Hedgehope Makerewa Catchment Group field day an amazing experience

It was a gem of a field day in late February with Jesse Bythell from QEII National Trust and the Hedgehope Makerewa Catchment Group crew at the Sinclair Covenant. We learnt about the top five bush species to start your own farm plantings with, and how to collect seeds and bring them on.  Jesse answered all our questions on potting mix, containers, nurturing seedlings, and many, many more! 

Thank you to Jesse for the amazing way she shares her knowledge, and to Nan Sinclair and family for letting us walk through their wonderful QEII covenant (also known as Sherwood Forest). Final thanks goes to Sandra Campbell for donating Carex and Ribbonwood seeds, and seedling Cabbage Trees, Manuka and Koromiko.   Jesse recommended the New Zealand Plant Conservation Network (NZPCN) as a great place to get info on native plants, and Lawrie Metcalf's book on The Propagation of New Zealand Native Plants as a guide for native plant growing addicts.

Greater Dipton Catchment Group native seed collecting field day at Gavenwood Farm

Glorious weather, great experts and keen locals made for a really good native seed collecting field day at Gavenwood Farm in late February, followed by a useful native plant propagation demonstration at the Lumsden Community Nursery. Thank you to Peter McDonald and Kim Spencer-McDonald for organising and hosting on behalf of the Greater Dipton Catchment Group, and for the wonderful expertise of Josie Blackshaw from Reforest Southland and the Lumsden Community Nursery, and Jesse Bythell from QEII National Trust. A great time was had by all. Fingers crossed that the seeds collected turn into strong seedlings using Josie's top tips.

ACE Sediment Traps and Wetland Field Day covers all the bases

We had a fantastic day on farm, exploring three of the sediment traps recently installed. We talked technical details, basics, process, planning and most of all how they can fit into your farm plan.  Thanks to the Drummonds for hosting us, Fonterra for facilitating, Environment Southland and Keith for all the technical support and Thriving Southland for making the field day possible.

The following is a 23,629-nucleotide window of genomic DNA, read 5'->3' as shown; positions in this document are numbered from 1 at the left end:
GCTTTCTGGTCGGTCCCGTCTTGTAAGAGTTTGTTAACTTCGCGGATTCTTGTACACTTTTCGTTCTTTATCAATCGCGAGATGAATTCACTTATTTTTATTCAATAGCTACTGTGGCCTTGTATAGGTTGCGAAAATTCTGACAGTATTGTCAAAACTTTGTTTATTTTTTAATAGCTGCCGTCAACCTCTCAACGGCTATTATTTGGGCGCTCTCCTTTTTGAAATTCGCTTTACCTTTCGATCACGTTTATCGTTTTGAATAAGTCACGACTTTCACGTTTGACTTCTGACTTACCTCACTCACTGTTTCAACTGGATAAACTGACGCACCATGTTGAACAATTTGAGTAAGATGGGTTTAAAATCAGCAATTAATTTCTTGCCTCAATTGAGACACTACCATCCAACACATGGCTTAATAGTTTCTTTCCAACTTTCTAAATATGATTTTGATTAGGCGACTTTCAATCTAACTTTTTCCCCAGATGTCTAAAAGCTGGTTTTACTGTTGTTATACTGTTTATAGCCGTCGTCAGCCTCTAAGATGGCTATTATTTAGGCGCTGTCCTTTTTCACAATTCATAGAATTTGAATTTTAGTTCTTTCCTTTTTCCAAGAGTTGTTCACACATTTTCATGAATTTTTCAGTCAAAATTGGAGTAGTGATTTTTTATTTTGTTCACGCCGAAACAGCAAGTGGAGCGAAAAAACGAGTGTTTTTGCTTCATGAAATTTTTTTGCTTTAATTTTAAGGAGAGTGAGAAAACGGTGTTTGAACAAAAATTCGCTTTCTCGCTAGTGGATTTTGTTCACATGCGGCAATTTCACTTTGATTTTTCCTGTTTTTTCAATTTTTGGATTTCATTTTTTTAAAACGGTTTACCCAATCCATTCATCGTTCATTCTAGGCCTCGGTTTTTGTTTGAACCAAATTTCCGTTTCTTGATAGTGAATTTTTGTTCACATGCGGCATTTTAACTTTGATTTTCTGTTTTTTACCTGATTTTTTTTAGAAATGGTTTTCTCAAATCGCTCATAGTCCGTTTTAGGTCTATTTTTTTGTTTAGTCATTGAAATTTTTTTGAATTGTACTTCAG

Missed out? We filmed the day and have fantastic resources if you would like to check them out.

Mid Oreti Catchment Group annual catch up and planning meeting

Great people and ideas made for a fantastic time at the Mid Oreti Catchment Group annual catch up and planning meeting on 2 March. Looks like an exciting year ahead!  Watch their Facebook page for more info.

Mid Aparima Catchment Group Stream Walk a virtual masterpiece

This year’s Stream Walk is a little different. Nothing beats being there in person, but with the current Covid outbreak, we've made a virtual stream walk for you enjoy from the comfort of your home. Keep an eye out on the Facebook pages for the video release.

Lower Aparima Catchment Group planting day full of useful tips

We had an informative Lower Aparima Catchment Group planting session at Kim and Corey White’s property near Riverton on 8 March.

Twenty-five people came to get planting tips from Michael from The Plant Store who ran through the basics of planting natives near waterways and how to get them to thrive. Thank you to Ōraka Aparima Rūnaka, who generously supplied the plants. Michael’s tips included good planning, so the right plant goes in the right place, and then a little bit of ongoing maintenance.

Pioneer species, such as flaxes are good to plant first but they can get quite big so plant them far enough away from fences. Post-planting tips are to keep stock away and to keep up with weed control.

About 40 natives were planted, complete with mats and protectors to keep them snug and safe.  Some great questions were asked, such as “how far inland is salt burn found on plants?” The answer, “as far inland as Makarewa”, Michael said. Coffee from the Coffee Cat and bacon and egg pie went down very well.

Greater Dipton Catchment Group Day Family Farm Tour

Have the confidence to give it a go was a key message from the field day at Malcolm, Sue and Tom Day's farm near Dipton on 8 March.